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Data Structure dilemma

P: 5
Hello,all!
I work on a kind of algorithm where the speed and memory consumption are critical. I understand that these are tradeofs but I want to try to reach an optimal solution.
Now I'll try describe the problem: I have a tree where every node have a variable number of children (maximum . The number of elements can reach many millions. In the algoritm I need to pass through all when for every node I pass through all his children one after another.
I want to ask your advice about the implementation. I have some possibilites and want to choose the optimal. So, the possibilities are:

1) To build it in a tree manner. I define a structure that is similar to a linked list, but the field 'next' will be dynamically allocated to contain the actual number of children. This seems to me the most straightforward implementation,
however it begins to be a bit complicated to allocate the memory everytime and to free all of it at the end. This way also forces me to work in the recursive way and I don't know how efficient it is.

2) To build one single linked list when I arrange the elements in a such way that for a node m at level n the children will be after the children of a node at place m-1. For every node I add a link to his first child and save the number of his children.
In this way, given a node I can pass through all his children at O(N) time.This also forces me to work on the algorithm in the recursion.

3) To work like in step "2" but instead of a linked list to add elements to the array using realloc function. However I don't if this way is fast and efficient. Also if I have to pass through all the nodes one after another, does the array have the advantage over a linked list in the access speed?

4) To work like in "2" and after it to create an array and transfer the elements from the linked list to the array.

Basically,the main advantage of the array is that it has an access of O(1) to every element and I can implement an algorithm in a non recursive way.
Therefore the main question is: for a recursive solution which is better 2 or 1, and for non recursive 3 or 4?

Thanks alot!
mshr25
Jun 15 '07 #1
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4 Replies


weaknessforcats
Expert Mod 5K+
P: 9,197
I'm not sure of your requirement here:
1) a node can have many children
Ergo: a child can have children
Erfo: a chile is a node
Ergo: use a tree

Do I have that right?

I think you want to avoid a linked list due to the long processing times for millions of nodes.

Are you working in C++??

Ifso, try a map<> if keys are unique or multimap<> if keys are duplicated. These STL containers are maximized for speed so you won't be able to write a faster container.

map<> and multimap<> use a red/black tree which, as you know, is a binary representation of a 2-3-4-tree.
Jun 15 '07 #2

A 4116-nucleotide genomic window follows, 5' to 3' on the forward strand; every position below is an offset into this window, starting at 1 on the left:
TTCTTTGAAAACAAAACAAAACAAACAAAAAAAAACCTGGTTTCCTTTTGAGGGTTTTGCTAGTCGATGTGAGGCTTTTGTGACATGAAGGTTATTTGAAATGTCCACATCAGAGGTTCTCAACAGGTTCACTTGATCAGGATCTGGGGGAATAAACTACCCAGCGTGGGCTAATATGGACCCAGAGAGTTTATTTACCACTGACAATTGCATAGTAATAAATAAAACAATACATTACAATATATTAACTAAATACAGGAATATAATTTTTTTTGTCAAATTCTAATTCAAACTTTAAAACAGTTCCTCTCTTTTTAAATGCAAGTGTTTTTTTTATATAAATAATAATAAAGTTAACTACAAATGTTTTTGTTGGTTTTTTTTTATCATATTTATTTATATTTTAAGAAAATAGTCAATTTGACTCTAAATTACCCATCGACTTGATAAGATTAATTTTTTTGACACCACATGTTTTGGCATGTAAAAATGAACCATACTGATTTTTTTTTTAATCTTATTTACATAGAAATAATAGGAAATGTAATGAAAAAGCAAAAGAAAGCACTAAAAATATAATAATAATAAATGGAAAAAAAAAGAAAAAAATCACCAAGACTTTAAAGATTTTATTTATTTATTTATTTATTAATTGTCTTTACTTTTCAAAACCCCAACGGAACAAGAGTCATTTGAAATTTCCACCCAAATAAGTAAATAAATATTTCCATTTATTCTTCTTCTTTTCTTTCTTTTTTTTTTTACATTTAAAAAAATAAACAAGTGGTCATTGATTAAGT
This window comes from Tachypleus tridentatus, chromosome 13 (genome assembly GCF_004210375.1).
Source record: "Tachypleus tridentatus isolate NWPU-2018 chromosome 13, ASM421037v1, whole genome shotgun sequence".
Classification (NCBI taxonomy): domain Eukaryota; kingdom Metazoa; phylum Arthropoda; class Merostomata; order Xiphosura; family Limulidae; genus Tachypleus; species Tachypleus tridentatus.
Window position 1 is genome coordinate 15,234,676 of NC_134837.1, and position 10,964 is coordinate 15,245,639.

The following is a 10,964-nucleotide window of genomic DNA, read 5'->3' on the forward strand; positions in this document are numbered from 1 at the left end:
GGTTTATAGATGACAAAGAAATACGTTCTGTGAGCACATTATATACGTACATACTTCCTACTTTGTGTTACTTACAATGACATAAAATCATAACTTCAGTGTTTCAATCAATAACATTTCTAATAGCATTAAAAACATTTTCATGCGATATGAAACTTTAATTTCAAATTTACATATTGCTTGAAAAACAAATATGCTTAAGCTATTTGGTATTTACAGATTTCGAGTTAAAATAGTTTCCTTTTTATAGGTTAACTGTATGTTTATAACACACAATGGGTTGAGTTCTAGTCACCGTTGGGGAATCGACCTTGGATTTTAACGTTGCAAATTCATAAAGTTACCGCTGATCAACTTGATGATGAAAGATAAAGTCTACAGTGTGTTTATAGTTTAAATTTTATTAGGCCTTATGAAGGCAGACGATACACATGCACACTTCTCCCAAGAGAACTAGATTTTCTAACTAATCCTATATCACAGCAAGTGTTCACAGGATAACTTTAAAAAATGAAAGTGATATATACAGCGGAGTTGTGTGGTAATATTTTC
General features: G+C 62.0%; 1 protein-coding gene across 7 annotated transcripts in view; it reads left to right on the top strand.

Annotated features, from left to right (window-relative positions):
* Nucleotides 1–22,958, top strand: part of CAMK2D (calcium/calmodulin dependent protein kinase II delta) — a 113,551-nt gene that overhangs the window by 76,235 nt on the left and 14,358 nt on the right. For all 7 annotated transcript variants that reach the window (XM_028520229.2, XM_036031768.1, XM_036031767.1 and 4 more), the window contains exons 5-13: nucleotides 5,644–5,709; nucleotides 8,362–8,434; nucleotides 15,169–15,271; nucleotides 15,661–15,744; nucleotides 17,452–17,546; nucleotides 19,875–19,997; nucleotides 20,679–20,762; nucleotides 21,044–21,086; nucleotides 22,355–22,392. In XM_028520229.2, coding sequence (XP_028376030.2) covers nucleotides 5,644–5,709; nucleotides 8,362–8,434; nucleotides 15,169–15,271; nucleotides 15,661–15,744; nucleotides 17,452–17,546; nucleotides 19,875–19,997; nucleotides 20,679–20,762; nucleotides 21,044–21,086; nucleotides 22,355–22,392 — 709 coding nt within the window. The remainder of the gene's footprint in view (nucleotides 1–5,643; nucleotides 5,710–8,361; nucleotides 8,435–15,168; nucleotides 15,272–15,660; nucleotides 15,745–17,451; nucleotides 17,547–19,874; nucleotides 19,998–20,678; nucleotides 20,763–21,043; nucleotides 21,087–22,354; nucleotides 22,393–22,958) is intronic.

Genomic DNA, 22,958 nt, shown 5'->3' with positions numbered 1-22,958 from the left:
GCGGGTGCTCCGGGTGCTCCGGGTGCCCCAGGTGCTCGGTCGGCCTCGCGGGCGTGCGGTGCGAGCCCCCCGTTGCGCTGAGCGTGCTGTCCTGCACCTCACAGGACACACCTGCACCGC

P: 5
Thanks for trying to answer!
First of all I work in C and I'm not familiar with C++. I did some google searching and found that my data structure is called octal tree or octree. Every node can have up to 8 children but usually it will have less (in the program I find how many exactly are for every node).There is a root node and also there are root nodes that represent the elements on the last level of division.
I try to avoid linked list because it takes more memory than array. However adding nodes to an array with realloc seems not a good idea (or maybe I wrong).
I'm also not sure whether running through an array cell after cell is faster than running through a linked list link after link-what do you say? I must say that I pass through the structure once and do not have to implement searching and deleting.

There is another method:For every node I check how many nodes it has and allocate an array of pointers to nodes accordingly. This seems to me a bit complicated. In all the implementations I saw on the net there always 8 different pointers while some of them points to data and some of them contain NULL. But it also seems to me a waste of memory.

mshr25
Jun 15 '07 #3

Expert 10K+
P: 11,448
I have been using the following structure for my good ol' minimal cost network
flow algorithm for a long time; it works fine for a general tree and it's simple:

Expand|Select|Wrap|Line Numbers
  1. typedef struct node {
  2.    struct node* child; /* pointer to leftmost child */
  3.    struct node* parent; /* pointer to parent */
  4.    struct node* sibbling; /* pointer to next sibbling */
  5.    data_t data;
  6. } node_t;
  7.  
There's just one pointer to the children which are linked together by the sibling
pointer (a linked list). The pointer to the parent makes it possible to easily crawl
back up the tree. Inserting a new leftmost child is easy. Deletion of a child takes
a linear traversal through the sibling list. But most important (to me) is/was that
all the nodes have the same size.

kind regards,

Jos
Jun 15 '07 #4

weaknessforcats
Expert Mod 5K+
P: 9,197
have been using the following structure for my good ol' minimal cost network
flow algorithm for a long time; it works fine for a general tree and it's simple:


Code: ( c )
typedef struct node {
struct node* child; /* pointer to leftmost child */
struct node* parent; /* pointer to parent */
struct node* sibbling; /* pointer to next sibbling */
data_t data;
} node_t;


There's just one pointer to the children which are linked together by the sibling
pointer (a linked list). The pointer to the parent makes it possible to easily crawl
back up the tree. Inserting a new leftmost child is easy. Deletion of a child takes
a linear traversal through the sibling list. But most important (to me) is/was that
all the nodes have the same size.
This looks exactly like the node used by map<> and multimap<>.

Arfe you sure these won't work??
Jun 16 '07 #5

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